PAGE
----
Though NASA hasn't flown as many space shuttle missions recently as it would have liked, business is booming enough that the Johnson Space Center wants to buy a fourth training aircraft to let pilots practice the techniques of landing the shuttle before their missions begin.

At least 24 pilots are now in training for 12 shuttle flights scheduled through June 1986.

Another 12 pilots will soon start training for six more flights scheduled through September 1986.

The shuttle training planes are manufactured by Grumman Corp. at a cost of $14 million each.

Grumman takes a used Gulfstream II executive jet, modifies its structural wiring and cockpit and installs engine controls designed to simulate the shuttle's behavior as closely as possible.

Shuttle pilots make at least 30 flights in the trainers, and 800 landing approaches.

But the astronauts say all that training is worth it. The worst mishap that has occurred in 15 shuttle landings has been a burned-out brake assembly.

A more serious accident -- for instance, the shuttle's front wheel collapsing on landing -- could end up costing $100 million to replace the electronic equipment that is housed in the shuttle's nose. FLIGHTS FOR ALL? . . .

The record number of 90 astronauts now training at the Johnson Space Center will soon grow when 12 new astronaut candidates from the bumper crop of 1984 applicants join those already trying to get a seat on a future space shuttle flight.

Is there room for all of them? Air Force Lt. Gen. James A. Abrahamson thinks so.

Abrahamson served as NASA's shuttle chief before he was appointed director of President Reagan's Strategic Defense Initiative. He predicts that 5,000 astronauts will have ventured into space by the year 2004.

"That includes Americans, Russians, Europeans and Japanese," he said, suggesting those other countries will be flying their own versions of the space shuttle by the turn of the century.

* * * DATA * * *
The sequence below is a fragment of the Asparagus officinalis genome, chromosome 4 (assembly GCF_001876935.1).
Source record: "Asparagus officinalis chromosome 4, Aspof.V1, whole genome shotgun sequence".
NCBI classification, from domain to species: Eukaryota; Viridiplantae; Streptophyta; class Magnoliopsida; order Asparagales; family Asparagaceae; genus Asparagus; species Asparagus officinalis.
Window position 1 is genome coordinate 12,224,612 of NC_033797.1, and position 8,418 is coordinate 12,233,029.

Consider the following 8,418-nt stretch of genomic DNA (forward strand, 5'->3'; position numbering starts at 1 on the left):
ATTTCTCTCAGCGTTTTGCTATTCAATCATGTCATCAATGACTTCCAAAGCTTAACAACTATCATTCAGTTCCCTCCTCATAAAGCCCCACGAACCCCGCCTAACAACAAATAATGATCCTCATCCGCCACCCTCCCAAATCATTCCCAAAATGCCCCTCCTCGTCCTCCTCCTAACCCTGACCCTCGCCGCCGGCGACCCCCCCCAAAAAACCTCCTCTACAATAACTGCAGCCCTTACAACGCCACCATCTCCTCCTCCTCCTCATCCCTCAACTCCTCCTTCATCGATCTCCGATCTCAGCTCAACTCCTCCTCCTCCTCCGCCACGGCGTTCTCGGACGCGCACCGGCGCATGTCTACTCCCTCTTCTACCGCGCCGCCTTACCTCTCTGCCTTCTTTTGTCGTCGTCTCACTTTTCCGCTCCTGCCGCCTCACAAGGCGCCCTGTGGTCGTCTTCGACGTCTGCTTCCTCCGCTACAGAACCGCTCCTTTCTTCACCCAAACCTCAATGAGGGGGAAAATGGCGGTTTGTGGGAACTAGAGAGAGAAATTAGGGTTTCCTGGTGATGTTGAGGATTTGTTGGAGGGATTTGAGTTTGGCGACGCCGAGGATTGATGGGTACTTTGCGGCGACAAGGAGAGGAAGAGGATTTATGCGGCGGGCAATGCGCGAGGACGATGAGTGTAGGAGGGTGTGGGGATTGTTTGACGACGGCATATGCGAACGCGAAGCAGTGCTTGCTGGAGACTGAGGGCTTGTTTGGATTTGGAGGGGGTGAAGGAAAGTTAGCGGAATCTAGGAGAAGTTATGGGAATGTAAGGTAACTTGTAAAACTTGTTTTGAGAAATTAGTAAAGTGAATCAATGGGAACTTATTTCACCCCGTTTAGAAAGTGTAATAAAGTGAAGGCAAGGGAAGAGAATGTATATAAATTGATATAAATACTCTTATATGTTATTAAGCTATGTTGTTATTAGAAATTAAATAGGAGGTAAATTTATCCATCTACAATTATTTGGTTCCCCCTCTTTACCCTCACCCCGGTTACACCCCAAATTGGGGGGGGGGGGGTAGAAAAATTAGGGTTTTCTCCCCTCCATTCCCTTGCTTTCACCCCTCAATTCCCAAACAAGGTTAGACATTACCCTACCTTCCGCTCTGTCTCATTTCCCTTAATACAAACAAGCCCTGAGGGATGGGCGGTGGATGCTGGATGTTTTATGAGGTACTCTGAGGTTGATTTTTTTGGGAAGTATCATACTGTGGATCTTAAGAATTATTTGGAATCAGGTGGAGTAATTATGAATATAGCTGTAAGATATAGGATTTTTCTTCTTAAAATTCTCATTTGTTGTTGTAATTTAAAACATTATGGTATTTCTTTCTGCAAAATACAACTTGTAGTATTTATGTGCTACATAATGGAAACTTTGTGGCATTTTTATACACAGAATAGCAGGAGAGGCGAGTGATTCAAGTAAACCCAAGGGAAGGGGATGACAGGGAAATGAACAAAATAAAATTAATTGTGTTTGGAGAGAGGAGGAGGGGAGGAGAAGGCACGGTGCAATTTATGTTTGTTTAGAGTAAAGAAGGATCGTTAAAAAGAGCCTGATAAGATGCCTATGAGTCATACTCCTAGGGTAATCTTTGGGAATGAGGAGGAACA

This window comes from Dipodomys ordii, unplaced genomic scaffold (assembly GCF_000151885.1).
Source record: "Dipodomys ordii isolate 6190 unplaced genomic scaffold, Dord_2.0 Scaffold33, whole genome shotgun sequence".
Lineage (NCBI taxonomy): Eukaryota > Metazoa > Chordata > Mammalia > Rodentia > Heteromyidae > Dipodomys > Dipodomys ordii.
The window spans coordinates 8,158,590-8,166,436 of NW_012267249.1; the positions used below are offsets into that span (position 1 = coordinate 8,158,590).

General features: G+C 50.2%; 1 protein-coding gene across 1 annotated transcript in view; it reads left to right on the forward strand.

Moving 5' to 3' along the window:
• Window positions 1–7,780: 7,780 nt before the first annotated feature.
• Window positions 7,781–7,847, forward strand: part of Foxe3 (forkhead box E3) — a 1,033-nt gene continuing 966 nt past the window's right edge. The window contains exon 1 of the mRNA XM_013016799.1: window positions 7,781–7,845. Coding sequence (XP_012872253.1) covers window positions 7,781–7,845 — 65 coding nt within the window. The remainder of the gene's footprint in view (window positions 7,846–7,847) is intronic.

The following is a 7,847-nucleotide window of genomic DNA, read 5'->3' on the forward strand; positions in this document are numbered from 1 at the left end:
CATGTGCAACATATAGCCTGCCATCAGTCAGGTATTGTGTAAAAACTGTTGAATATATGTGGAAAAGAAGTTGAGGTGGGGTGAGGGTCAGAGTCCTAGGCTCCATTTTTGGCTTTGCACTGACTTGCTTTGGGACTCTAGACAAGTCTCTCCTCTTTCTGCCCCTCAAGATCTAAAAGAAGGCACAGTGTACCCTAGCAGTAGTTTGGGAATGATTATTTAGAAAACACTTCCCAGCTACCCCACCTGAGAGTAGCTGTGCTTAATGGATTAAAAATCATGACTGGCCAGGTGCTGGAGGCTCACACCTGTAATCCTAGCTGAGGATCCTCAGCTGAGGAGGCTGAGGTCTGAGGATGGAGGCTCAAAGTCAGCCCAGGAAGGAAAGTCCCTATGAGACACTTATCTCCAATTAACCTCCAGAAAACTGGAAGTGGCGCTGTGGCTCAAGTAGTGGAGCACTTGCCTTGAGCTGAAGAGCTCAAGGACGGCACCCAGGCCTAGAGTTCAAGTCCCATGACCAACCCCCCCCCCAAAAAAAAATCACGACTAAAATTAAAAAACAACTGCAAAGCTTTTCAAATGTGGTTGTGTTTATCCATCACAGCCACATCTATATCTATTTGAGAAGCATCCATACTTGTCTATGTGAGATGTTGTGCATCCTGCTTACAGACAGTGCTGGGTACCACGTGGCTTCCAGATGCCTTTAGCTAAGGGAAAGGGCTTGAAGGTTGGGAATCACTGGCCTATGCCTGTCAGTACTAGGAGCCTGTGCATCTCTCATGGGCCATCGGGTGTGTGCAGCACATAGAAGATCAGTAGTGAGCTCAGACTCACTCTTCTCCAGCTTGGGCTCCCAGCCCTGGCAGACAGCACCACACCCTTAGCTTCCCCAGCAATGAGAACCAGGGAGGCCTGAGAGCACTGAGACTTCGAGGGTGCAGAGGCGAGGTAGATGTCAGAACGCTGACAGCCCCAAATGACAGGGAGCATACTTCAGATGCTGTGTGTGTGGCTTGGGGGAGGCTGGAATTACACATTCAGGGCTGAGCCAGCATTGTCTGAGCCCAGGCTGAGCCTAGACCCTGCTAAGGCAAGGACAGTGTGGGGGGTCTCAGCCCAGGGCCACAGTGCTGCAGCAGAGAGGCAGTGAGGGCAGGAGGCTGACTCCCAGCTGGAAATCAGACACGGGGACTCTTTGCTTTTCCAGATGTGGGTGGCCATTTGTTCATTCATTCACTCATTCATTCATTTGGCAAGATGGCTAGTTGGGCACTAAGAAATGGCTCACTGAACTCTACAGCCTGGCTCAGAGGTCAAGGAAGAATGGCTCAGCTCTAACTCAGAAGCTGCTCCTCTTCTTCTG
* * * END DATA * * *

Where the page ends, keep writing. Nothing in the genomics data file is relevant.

Abrahamson says the Pentagon's growing need for orbital surveillance and reconnaissance and the establishment of a civilian space station will probably provide most of the impetus. Says Abrahamson: "There will be a dramatic expansion in the commercialization of space," requiring a whole new corps of astronauts. HALLEY'S UPDATE . . .

Halley's comet has just been spotted about 400 million miles from Earth, inside Jupiter's orbit and appearing to linger against the edge of the constellation Orion.

"It's about to cross into the constellation Taurus and then will head back into Orion again before moving into Taurus again some time in October," said Donald K. Yeomans of the Jet Propulsion Laboratory, one of NASA's representatives to the worldwide International Halley Watch. "It's moving now in an S-shaped loop against the sky, mostly because of the Earth's own motion around the sun, not because it's doing a real loop out there in space."

When the comet swings around the sun in February 1986, it will be its 30th recorded visit to Earth since 240 B.C. Up to now, most scholars have counted only 28 recorded visits. But a group of British historians will soon report in Nature magazine that they discovered a set of Babylonian clay tablets in the British Museum, documenting a visit by the comet in 164 B.C. that historians previously had believed had not been recorded.